Un port est un séjour charmant pour une âme fatiguée des luttes de la vie. L’ampleur du ciel, l’architecture mobile des nuages, les colorations changeantes de la mer, le scintillement des phares, sont un prisme merveilleusement propre à amuser les yeux sans jamais les lasser. Les formes élancées des navires, au gréement compliqué, auxquels la houle imprime des oscillations harmonieuses, servent à entretenir dans l’âme le goût du rythme et de la beauté. Et puis, surtout, il y a une sorte de plaisir mystérieux et aristocratique pour celui qui n’a plus ni curiosité ni ambition, à contempler, couché dans le belvédère ou accoudé sur le môle, tous ces mouvements de ceux qui partent et de ceux qui reviennent, de ceux qui ont encore la force de vouloir, le désir de voyager ou de s’enrichir.

Baudelaire, Petits Poèmes en Prose

How to translate Mallarmé’s poem Apparition in English and realize…

There are maybe four great French poets of this time : Verlaine, Rimbaud, Baudelaire, and… Mallarmé.

Mallarmé’s poetry is haughty, “learned”, puzzling, abstract. Thus, it’s a game for the poetry lover – and impossible to translate properly!

Here’s the end of Apparition :

Qui jadis, sur mes beaux sommeils d’enfant gâté
Passait, laissant toujours de ses mains mal fermées
Neiger de blancs bouquets d’étoiles parfumées.

I found this translation :

Who, in the blissful dreams of my happy childhood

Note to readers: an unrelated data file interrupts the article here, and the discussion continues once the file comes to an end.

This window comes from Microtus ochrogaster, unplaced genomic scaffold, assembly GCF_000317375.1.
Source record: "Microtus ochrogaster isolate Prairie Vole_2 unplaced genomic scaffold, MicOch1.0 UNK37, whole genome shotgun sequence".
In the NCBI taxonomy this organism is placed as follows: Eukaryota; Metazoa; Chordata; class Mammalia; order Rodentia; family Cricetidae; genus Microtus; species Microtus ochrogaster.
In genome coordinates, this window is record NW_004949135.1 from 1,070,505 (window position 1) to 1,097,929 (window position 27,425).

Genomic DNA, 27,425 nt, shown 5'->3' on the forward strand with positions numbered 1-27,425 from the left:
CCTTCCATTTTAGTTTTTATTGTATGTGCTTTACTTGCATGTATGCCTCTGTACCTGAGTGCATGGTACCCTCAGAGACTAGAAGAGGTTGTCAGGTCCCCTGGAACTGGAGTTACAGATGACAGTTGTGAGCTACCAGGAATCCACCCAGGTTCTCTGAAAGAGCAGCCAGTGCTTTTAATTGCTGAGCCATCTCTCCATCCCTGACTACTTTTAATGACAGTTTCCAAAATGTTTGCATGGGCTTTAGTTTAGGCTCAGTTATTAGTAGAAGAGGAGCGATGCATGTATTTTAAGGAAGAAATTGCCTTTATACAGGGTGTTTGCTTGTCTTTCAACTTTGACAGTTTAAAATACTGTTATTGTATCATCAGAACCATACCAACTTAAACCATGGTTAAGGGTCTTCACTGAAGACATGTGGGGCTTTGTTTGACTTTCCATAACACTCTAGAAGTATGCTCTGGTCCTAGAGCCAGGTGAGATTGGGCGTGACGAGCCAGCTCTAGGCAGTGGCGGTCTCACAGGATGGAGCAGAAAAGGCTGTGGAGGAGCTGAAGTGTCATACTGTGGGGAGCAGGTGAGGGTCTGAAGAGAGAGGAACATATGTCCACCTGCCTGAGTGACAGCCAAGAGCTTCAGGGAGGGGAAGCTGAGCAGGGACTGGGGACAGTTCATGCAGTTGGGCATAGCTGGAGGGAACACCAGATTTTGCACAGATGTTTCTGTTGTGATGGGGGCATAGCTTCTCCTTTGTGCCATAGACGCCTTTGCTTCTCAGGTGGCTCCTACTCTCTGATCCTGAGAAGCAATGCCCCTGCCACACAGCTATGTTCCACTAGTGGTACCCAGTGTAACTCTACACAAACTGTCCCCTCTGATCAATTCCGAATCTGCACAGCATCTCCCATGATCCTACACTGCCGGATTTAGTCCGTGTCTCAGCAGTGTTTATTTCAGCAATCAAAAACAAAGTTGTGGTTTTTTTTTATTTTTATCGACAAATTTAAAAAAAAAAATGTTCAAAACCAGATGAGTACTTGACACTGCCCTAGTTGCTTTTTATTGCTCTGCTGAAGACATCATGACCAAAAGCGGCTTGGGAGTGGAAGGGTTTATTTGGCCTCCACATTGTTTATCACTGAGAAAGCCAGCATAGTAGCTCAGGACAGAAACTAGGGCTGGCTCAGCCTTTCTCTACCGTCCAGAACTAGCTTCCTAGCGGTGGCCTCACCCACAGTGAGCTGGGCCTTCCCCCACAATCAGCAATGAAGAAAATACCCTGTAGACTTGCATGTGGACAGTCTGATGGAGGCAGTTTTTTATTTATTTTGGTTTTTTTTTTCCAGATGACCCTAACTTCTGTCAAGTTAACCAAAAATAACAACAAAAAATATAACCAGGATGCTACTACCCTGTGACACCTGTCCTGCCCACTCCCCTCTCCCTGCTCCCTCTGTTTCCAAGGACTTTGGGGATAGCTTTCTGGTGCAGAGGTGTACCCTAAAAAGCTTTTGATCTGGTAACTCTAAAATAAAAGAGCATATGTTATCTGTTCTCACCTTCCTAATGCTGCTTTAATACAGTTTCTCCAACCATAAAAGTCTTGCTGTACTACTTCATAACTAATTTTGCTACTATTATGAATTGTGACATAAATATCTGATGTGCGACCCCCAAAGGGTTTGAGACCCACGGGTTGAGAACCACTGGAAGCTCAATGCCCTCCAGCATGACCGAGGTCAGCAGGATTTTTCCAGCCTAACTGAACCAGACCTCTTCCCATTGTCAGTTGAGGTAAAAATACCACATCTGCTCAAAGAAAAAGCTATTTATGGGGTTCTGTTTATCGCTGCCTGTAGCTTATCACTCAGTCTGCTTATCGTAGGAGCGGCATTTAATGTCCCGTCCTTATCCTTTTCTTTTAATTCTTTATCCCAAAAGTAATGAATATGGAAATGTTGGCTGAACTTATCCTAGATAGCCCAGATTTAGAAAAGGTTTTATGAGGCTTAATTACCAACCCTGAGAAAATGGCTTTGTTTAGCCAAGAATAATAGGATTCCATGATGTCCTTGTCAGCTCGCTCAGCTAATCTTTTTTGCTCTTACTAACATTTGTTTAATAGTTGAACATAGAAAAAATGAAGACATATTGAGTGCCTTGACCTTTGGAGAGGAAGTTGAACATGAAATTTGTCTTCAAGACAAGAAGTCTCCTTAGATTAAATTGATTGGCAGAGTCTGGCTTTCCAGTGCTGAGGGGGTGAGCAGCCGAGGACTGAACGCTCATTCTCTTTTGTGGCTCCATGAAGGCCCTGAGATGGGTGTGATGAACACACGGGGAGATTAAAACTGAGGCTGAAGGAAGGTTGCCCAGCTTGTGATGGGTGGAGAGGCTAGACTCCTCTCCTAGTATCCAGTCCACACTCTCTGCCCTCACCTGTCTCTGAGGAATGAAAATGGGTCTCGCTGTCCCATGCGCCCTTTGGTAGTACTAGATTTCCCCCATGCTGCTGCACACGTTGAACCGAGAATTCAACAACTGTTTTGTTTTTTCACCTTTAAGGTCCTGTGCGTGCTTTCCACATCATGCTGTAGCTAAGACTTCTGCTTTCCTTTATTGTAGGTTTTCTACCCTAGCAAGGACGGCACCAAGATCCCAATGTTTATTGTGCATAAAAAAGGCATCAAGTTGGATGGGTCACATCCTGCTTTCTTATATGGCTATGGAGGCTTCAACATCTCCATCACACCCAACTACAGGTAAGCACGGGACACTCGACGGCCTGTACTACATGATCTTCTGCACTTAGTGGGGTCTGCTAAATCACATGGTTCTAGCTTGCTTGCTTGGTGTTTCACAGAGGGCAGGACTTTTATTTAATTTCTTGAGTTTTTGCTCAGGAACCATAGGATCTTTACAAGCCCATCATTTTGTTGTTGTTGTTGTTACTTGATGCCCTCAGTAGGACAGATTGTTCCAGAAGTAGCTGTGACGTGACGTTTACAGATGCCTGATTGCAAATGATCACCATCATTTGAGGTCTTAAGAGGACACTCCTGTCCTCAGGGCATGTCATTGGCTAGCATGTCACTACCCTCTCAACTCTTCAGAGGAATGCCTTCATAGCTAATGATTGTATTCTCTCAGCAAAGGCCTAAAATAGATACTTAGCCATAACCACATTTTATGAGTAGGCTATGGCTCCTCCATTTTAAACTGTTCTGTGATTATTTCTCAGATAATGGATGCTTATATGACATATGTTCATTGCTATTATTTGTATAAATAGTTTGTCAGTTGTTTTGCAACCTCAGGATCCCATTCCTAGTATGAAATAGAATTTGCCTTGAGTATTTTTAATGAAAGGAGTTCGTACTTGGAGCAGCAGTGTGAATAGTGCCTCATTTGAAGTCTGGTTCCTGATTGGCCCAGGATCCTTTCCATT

Used to hover above me sprinkling from her gentle hands
Snow-white clusters of perfumed stars.

Okey, but no… It should be more like…

Who, long ago, along my spoiled child lovely sleeps
Was passing, always letting, from her improperly closed hands,
Snow some bouquets white of perfumed stars.

As always, translation poetry is a mess, and with this guy it’s worse, because… even in French we’re not sure!

  • Enfant gâté means spoiled child, but it’s ALSO a positive happy thing, it can be “overly happy childhood” (mmmh maybe it’s the same in English?).
  • And here, sprinkling sounds wrong to me. She doesn’t “sprinkle”, but, as her hands are “mal fermées” (“incompletely closed”, but on purpose, right?), she from her hands lets perfumed stars… snow.
  • The color white must be placed after the word in French : “un bouquet blanc”. If you put it before, you sound “poetic”, which made me write “a bouquet white”. How does it sound?

Ahhh, have fun, thanks for reading!

I added Mallarmé painted by Manet, his friend – who could perfectly paint him academically, but chose, I suppose, to show something else…

Apparition

La lune s’attristait. Des séraphins en pleurs
Rêvant, l’archet aux doigts, dans le calme des fleurs
Vaporeuses, tiraient de mourantes violes
De blancs sanglots glissant sur l’azur des corolles.
— C’était le jour béni de ton premier baiser.
Ma songerie aimant à me martyriser
S’enivrait savamment du parfum de tristesse
Que même sans regret et sans déboire laisse
La cueillaison d’un Rêve au coeur qui l’a cueilli.
J’errais donc, l’oeil rivé sur le pavé vieilli
Quand avec du soleil aux cheveux, dans la rue
Et dans le soir, tu m’es en riant apparue
Et j’ai cru voir la fée au chapeau de clarté
Qui jadis sur mes beaux sommeils d’enfant gâté
Passait, laissant toujours de ses mains mal fermées
Neiger de blancs bouquets d’étoiles parfumées.

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Chinese Poetry : “When the water-clock sounds…

When the water-clock sounds three times, I realize it’s midnight
Lovely wind and cold moonlight everywhere in pine and bamboo,

we sit here in perfect idleness, empty and still, saying nothing :
just two people in the shadows of a medicine tree, just two people.

Meng Chiao